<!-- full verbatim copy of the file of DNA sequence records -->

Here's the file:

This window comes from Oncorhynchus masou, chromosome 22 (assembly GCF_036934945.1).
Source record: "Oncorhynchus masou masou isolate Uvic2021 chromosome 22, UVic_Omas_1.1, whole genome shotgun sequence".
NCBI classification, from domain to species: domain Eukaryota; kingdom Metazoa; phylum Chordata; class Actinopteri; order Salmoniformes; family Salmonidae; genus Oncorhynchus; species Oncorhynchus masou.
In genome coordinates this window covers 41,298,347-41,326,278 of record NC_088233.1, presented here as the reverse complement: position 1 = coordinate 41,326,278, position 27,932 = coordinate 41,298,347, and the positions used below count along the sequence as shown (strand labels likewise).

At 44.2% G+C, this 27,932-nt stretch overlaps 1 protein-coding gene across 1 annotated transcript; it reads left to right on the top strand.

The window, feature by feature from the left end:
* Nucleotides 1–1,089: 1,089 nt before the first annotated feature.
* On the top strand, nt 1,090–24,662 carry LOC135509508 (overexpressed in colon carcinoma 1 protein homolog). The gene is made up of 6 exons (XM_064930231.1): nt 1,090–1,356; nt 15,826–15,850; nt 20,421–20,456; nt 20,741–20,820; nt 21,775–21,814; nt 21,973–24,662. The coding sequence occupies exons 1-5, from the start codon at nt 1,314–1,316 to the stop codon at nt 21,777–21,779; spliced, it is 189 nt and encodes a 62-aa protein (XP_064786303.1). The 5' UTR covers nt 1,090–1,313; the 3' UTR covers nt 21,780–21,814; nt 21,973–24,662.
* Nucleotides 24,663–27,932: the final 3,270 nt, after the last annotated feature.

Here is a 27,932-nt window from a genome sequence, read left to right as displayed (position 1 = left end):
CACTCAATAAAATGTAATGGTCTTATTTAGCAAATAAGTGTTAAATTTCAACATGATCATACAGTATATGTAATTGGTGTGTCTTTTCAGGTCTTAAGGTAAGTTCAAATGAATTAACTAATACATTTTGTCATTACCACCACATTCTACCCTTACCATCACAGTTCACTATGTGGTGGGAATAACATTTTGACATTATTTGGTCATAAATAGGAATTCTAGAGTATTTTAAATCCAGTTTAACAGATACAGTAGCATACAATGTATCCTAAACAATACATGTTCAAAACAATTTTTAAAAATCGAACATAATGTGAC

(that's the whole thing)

This window comes from Oncorhynchus masou, chromosome 22 (assembly GCF_036934945.1).
Source record: "Oncorhynchus masou masou isolate Uvic2021 chromosome 22, UVic_Omas_1.1, whole genome shotgun sequence".
NCBI classification, from domain to species: domain Eukaryota; kingdom Metazoa; phylum Chordata; class Actinopteri; order Salmoniformes; family Salmonidae; genus Oncorhynchus; species Oncorhynchus masou.
In genome coordinates this window covers 41,298,347-41,326,278 of record NC_088233.1, presented here as the reverse complement: position 1 = coordinate 41,326,278, position 27,932 = coordinate 41,298,347, and the positions used below count along the sequence as shown (strand labels likewise).

At 44.2% G+C, this 27,932-nt stretch overlaps 1 protein-coding gene across 1 annotated transcript; it reads left to right on the top strand.

The window, feature by feature from the left end:
* Nucleotides 1–1,089: 1,089 nt before the first annotated feature.
* On the top strand, nt 1,090–24,662 carry LOC135509508 (overexpressed in colon carcinoma 1 protein homolog). The gene is made up of 6 exons (XM_064930231.1): nt 1,090–1,356; nt 15,826–15,850; nt 20,421–20,456; nt 20,741–20,820; nt 21,775–21,814; nt 21,973–24,662. The coding sequence occupies exons 1-5, from the start codon at nt 1,314–1,316 to the stop codon at nt 21,777–21,779; spliced, it is 189 nt and encodes a 62-aa protein (XP_064786303.1). The 5' UTR covers nt 1,090–1,313; the 3' UTR covers nt 21,780–21,814; nt 21,973–24,662.
* Nucleotides 24,663–27,932: the final 3,270 nt, after the last annotated feature.

Here is a 27,932-nt window from a genome sequence, read left to right as displayed (position 1 = left end):
CACTCAATAAAATGTAATGGTCTTATTTAGCAAATAAGTGTTAAATTTCAACATGATCATACAGTATATGTAATTGGTGTGTCTTTTCAGGTCTTAAGGTAAGTTCAAATGAATTAACTAATACATTTTGTCATTACCACCACATTCTACCCTTACCATCACAGTTCACTATGTGGTGGGAATAACATTTTGACATTATTTGGTCATAAATAGGAATTCTAGAGTATTTTAAATCCAGTTTAACAGATACAGTAGCATACAATGTATCCTAAACAATACATGTTCAAAACAATTTTTAAAAATCGAACATAATGTGAC